Below are the questions asked during the live event, along with their respective answers.
Q: You mention drawings throughout the presentation. Can you give a description or show a drawing?
A: Drawings should show the dimensions of the layout, such as distance from the front edge of the ground plane, distances from the floor, distance from the walls of the enclosure. Should also show how the cables shall be laid out on the table, how they shall be isolated 5 cm from the ground plane, and call out specific terminations of shields and all grounding.
Q: Can one laboratory write the procedure and another laboratory test to the procedure?
A: Yes. Although this is difficult at times because one laboratory may perform a test differently than another, this is definitely possible and I’ve done it in my career.
Q: How long should it take a laboratory to develop a test procedure?
A: Depending on the complexity, once the laboratory has all of the required information about the EUT, 2-4 business weeks should be sufficient.
Q: Why should the height of the test table only be 80 – 90 cm?
A: Most EMC standards use this requirement. The purpose is so that all devices are tested the same (within reason), and so the floor ground plane effects are minimized.
Q: Does the conductive tabletop have to be bonded to the wall of the chamber? Can it be bonded to the floor instead (since same reference ground as wall of chamber but easier to access (due to cones and ferrite tile on wall)?
A: It can be bonded to the wall of the floor. From paragraph 184.108.40.206 of MIL-STD-461G: The metallic ground planes shown in Figures 2 through 5 shall be electrically bonded to the floor or wall of the basic shielded room structure at least once every 1 meter. The metallic bond straps shall be solid and maintain a five-to-one ratio or less in length to width. Metallic ground planes used outside a shielded enclosure shall extend at least 2.5 meters beyond the test setup boundary in each direction.
Q: The closed-loop method is requested by the RS103 test in the standard. In this method, the sensor position in the test setup is significantly affecting the field level due to the EUT presence. Can we include the pre-calibration method in our test procedure for the RS103 test? Is this allowed in any part of the standard?
A: You could include it and justify why you’re proposing to do it that way. As long as it is accepted, it shouldn’t be a problem. Just remember that you may get some push-back from the approver.
Q: In DI-EMC-80201C, one section that has perplexed me is the test instrumentation section regarding defining antenna factors, current probe factors, etc. Often this is not known, as this is info only the test house could provide and we may not know which test lab we will test. Can you describe methods of meeting this criteria if the DID?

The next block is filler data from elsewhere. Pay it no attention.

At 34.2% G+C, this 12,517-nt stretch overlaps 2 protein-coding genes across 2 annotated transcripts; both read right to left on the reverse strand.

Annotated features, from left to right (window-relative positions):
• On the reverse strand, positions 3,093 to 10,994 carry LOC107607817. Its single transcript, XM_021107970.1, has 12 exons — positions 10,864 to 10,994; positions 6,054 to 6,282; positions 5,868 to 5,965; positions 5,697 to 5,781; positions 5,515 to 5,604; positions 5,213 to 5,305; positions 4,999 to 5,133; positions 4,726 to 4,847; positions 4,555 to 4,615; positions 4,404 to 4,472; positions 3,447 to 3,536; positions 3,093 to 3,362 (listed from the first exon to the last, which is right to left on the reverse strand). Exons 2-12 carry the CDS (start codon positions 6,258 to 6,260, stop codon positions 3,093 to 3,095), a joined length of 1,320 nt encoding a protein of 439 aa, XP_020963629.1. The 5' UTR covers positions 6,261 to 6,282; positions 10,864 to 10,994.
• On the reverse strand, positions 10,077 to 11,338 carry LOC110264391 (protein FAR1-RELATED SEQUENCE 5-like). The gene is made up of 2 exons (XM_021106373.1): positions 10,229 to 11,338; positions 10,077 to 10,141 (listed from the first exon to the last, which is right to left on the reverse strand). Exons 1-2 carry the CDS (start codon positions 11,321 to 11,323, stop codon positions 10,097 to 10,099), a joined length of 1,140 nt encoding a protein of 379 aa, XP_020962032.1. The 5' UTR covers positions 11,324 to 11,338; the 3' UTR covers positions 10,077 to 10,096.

A: This is why I recommend having a test lab write your procedure. If you know what equipment they’re going to use, you can include some factors from the manufacturer as part of each method.
Q: How do you document how video quality is assessed during susceptibility – how much clarity loss is acceptable?
A: This depends on the manufacturer of the EUT and the contractual requirements. Let’s say, for example, that you’re testing a display. The contractual requirements state that there shall be no loss of image, flickering, screen tearing, etc, during the performance of susceptibility testing. If that’s the case, and there is some type of issue seen during testing, it could constitute a failure. However, if there is an issue, but the screen is still legible, then it may be up to the customer to approve or consider it a failure. It’s on a case-by-case basis.
Q: Often we try not to regurgitate all the words from 461. How liberal can we be using references to 461 rather than re-writing the 461 procedures in our test plans?
A: When in doubt, it’s best to include as much information from the standard as possible. I don’t like leaving things out and open for interpretation.
Q: How do you bond the earth of a three-phase 400Hz generator used for aircraft, which would be on wheels?
A: This depends on the recommendation of the manufacturer and the configuration of how the generator is used. I’m afraid I cannot give a definitive answer.
Q: As a manufacturer, why are aircraft representative cables a hard requirement? If we are selling an I/O box, ultimately cables should be the customer’s responsibility.
A: The cables are on the customer. However, the cables attached during test need to replicate what is present during installation for a myriad of reasons. They will represent the shielding and impedance of the installation cables. When the test stimulus is applied to the EUT and cables attached, you will perform a test that is representative of what will actually be happening during installation. This is crucial for EMC testing.
Q: Do we need to use a LISN for testing CE102 or just a probe to get the signal given to the EMI receiver?
A: The purpose of the LISN is two-fold.
- The LISN provides the correct, controlled impedance of the power-input lines. The limits of CE102 are based on the impedance of the LISN as well as other factors. Taking the measurement of the emissions on the power-input lines is meaningless without a controlled impedance.
- The LISN provides a calibrated RF measurement port to connect to a receiver via a coaxial cable. So, yes, a LISN is essential to perform an accurate test for CE102.
Q: Can an EMC Lab. which didn’t write the EMC Test Procedure, do the EMC test, or does it have to be done in the same EMC Lab?
A: Yes. Although this is difficult at times because one laboratory may perform a test differently than another. This is definitely possible and I’ve done it in my career.